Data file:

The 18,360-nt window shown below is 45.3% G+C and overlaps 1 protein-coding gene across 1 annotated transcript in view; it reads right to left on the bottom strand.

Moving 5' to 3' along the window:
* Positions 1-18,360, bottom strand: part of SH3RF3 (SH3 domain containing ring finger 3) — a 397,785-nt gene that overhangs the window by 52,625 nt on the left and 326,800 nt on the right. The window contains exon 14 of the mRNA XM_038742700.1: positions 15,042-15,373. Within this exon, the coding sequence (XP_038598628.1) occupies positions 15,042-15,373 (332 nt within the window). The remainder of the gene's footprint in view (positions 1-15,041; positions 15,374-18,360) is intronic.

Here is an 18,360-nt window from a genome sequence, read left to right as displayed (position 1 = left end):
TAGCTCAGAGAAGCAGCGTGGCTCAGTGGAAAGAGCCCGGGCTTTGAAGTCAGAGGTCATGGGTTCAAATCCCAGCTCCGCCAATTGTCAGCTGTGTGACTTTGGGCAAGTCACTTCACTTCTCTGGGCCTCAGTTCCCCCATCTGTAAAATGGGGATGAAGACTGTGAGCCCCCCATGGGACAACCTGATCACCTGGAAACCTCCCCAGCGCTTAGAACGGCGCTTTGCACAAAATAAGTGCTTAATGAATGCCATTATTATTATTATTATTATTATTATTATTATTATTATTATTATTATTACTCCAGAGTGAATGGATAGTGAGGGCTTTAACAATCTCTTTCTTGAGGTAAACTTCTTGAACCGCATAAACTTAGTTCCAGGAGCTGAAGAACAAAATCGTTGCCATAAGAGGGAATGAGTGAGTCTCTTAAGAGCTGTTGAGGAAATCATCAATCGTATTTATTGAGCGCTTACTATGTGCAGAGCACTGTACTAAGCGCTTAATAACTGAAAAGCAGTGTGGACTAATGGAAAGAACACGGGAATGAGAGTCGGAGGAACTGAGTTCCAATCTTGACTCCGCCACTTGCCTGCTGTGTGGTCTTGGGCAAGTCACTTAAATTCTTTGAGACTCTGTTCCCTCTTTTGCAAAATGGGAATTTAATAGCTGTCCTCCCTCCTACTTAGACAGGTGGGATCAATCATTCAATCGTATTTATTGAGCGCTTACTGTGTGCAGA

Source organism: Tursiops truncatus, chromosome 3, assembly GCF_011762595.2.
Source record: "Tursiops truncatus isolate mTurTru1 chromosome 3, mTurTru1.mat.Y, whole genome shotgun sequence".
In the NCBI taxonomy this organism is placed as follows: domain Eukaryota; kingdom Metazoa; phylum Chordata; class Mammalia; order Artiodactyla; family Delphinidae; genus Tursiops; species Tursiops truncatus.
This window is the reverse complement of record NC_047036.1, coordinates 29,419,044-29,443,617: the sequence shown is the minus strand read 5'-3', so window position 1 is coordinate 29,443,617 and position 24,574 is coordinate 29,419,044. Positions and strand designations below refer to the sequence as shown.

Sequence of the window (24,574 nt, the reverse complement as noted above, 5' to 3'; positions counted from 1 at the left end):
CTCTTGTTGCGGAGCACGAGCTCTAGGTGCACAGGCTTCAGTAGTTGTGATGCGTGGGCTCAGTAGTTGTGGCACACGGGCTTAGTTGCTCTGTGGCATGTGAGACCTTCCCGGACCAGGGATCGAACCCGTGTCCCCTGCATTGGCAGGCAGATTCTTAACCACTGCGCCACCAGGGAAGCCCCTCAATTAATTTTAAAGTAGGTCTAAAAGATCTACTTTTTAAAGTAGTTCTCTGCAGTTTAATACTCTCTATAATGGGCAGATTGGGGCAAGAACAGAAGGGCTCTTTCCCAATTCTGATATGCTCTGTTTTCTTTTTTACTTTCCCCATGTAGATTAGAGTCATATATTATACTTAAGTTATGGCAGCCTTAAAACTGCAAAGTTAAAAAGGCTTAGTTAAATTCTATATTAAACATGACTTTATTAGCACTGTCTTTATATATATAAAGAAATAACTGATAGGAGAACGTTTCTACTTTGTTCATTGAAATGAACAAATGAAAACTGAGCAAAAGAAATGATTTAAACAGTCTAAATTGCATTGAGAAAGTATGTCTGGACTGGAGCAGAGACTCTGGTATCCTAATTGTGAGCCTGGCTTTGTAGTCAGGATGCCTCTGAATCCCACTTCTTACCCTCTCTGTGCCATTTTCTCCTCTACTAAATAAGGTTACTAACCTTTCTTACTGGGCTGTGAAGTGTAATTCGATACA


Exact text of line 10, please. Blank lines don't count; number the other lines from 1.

Sequence of the window (24,574 nt, the reverse complement as noted above, 5' to 3'; positions counted from 1 at the left end):